by Sister Fernande Rivard, S.A.S.V.
Jesus was journeying through towns and villages, proclaiming the Good News of the Kingdom of God. With him were the Twelve, as well as some women…Luke 8:1-3.
This page of the Gospel that the liturgy offered us this past year is a reality for us these days. Jesus is still journeying through towns and villages. He has come among us in Arviat, stopping to invite people to walk with Him, to become His disciples and to proclaim the Good News of the Kingdom of God. As to faithful disciples, He entrusts to them ministries within their community and confirms them in their call to work as leaders and to be witnesses of His Love.
In response to this invitation, ten persons made a commitment to give over two hours every day to the study of the Bible. They were to be found in the Mikilaaq Centre every evening from Monday to Friday, after days fully spent working, as well as on Saturday afternoons. This building has been transformed into a diocesan centre for formation, renewal and meetings, thanks to the great generosity and unceasing dedication of Monique and Réal Leclerc who have been working, with Sister Simone Bastien, the Franciscan Missionaries of Mary (FMM) provincial superior, and Sister Doriça Sever, F.M.M., in the planning and setting up of this project.
The men and women studying on this level have already completed the first part of the program, “Builders of the New Earth,” designed by Jesuit Father Patrick McCorkell, and adapted to the needs of the Inuit in the Churchill-Hudson Bay diocese by Sr. Sever, director of the program, assisted by Raymonde Pelletier and myself.
As we entered into this second formation session, we saw with great joy the progress that the participants, both men and women, had made since the year before and the enthusiasm that still motivated them. They continued to bear in their hearts a great desire to go more deeply into the Word by meditating on it, by making it part of their prayer, and by sharing it with the group. The joy they had found in discovering how this Word becomes flesh in daily life in their families, their workplace and their parish, was quite evident.
As animator for the first week, Fr. McCorkell proposed a very simple form of prayer based on Biblical texts and the artistic collection illustrating the life of “The One called Jesus,” painted by Maurice Gaudreault from Fauquier, a small village in Northern Ontario. Participants listened to the reading of an incident in the Gospel, took it to heart, and meditated on it with the help of the pictures, so as to pass it on to others through the testimony of a life in the service of the Kingdom.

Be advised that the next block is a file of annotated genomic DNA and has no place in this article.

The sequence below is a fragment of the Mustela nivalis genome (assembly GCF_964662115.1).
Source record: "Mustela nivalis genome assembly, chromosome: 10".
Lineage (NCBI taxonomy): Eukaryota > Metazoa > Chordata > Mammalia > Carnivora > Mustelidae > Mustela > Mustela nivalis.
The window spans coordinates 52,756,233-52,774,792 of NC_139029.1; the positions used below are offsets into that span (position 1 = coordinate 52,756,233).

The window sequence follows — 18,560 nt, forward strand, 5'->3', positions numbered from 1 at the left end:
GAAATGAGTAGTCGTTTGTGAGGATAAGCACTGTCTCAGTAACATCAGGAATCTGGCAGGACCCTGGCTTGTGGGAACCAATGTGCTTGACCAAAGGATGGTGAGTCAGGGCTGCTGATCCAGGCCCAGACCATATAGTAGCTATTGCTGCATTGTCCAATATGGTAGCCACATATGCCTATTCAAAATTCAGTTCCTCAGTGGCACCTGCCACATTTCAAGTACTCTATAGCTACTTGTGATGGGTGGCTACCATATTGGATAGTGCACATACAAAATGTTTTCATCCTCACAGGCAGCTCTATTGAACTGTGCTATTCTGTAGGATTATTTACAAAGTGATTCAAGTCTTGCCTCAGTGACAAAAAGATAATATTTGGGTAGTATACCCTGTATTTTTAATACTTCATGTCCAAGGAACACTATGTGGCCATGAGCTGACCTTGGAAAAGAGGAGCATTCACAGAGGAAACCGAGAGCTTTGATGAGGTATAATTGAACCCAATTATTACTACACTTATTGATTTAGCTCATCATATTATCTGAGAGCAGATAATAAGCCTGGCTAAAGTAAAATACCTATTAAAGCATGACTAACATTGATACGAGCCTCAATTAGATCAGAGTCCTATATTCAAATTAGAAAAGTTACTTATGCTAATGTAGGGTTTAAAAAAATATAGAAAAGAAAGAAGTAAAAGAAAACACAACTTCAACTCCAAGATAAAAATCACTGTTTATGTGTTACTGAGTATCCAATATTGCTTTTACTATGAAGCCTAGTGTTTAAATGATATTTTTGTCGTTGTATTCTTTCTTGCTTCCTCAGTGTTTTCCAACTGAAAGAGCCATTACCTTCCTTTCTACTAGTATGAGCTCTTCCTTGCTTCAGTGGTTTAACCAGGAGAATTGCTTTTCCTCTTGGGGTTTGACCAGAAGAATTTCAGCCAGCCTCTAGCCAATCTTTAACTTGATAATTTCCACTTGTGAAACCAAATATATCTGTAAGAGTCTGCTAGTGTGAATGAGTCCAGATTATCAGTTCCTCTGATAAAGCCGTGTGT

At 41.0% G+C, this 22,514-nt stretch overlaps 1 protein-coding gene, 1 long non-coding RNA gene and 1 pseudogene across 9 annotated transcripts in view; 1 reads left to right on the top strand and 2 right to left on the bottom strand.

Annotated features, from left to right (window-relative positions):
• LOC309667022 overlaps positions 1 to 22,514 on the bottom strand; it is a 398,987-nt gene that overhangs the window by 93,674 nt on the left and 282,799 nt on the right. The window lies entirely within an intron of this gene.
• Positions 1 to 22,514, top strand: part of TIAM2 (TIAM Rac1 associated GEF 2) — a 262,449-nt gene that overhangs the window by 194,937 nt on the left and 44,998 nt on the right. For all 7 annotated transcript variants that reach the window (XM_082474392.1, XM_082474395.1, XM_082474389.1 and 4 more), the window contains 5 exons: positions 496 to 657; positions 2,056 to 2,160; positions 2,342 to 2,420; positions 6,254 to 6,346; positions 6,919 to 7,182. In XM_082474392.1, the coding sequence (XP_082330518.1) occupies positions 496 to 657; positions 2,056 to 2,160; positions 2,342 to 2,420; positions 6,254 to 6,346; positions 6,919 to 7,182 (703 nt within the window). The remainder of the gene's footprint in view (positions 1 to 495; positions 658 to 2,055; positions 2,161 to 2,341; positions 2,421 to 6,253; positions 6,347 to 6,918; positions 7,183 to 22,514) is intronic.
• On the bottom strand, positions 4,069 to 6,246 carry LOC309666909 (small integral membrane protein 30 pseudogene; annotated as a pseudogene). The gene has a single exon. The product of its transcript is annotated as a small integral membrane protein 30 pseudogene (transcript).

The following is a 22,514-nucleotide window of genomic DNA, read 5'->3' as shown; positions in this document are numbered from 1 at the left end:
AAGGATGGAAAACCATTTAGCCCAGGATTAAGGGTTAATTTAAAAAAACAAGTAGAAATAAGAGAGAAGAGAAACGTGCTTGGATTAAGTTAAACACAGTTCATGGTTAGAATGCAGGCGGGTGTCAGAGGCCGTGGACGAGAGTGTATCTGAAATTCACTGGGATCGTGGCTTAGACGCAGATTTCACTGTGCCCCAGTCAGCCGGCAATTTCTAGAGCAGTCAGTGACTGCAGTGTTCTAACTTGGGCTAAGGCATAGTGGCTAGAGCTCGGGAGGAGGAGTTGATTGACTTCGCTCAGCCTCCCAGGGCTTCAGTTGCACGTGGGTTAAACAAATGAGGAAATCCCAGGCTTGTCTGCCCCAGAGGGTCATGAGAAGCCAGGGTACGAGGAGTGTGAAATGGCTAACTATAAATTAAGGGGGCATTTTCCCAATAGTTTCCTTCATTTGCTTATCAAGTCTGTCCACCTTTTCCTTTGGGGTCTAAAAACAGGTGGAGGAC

On the Saturdays, it was with a video tape, “Faith Lessons on the Promised Land,” that we presented our course. Thanks to this teaching aid, we visited places in which the great events in the history of the people of God took place; they helped us understand how God was present to His people and never abandoned them in spite of their deviations, their faults and their infidelities.
For the last part of the project, we used the document, “The Bible and You,” composed by Oblate Father Robert Lechat, published in English and in Inuktitut. This document permits a short survey of the entire Bible which helps us to understand better how God’s great plan for humanity unfolded, how God walked with His people, and how He gave them guidance and made Himself known by entering into their history most especially in the Incarnation of His Son, Jesus.
To lead the participants to go a step further, a new factor was introduced in this last part of the session. Fidel Ramirez, a very generous volunteer from New Mexico, initiated the group into Centering Prayer, a form of silent prayer that prepares one for the prayer of contemplation. This method allows one to develop a relationship with God beyond all words, thoughts and feelings.
Yes, Jesus is still journeying through towns and villages…and we see Him at work among us!
Sister Fernande Rivard, a member of the Sisters of the Assumption of the Blessed Virgin, is part of ministry team in Mikilaaq Centre in Arviat in the Diocese of Churchill-Hudson Bay, Nunavut.
—Reprinted from Catholic Missions In Canada Magazine, Spring 2014.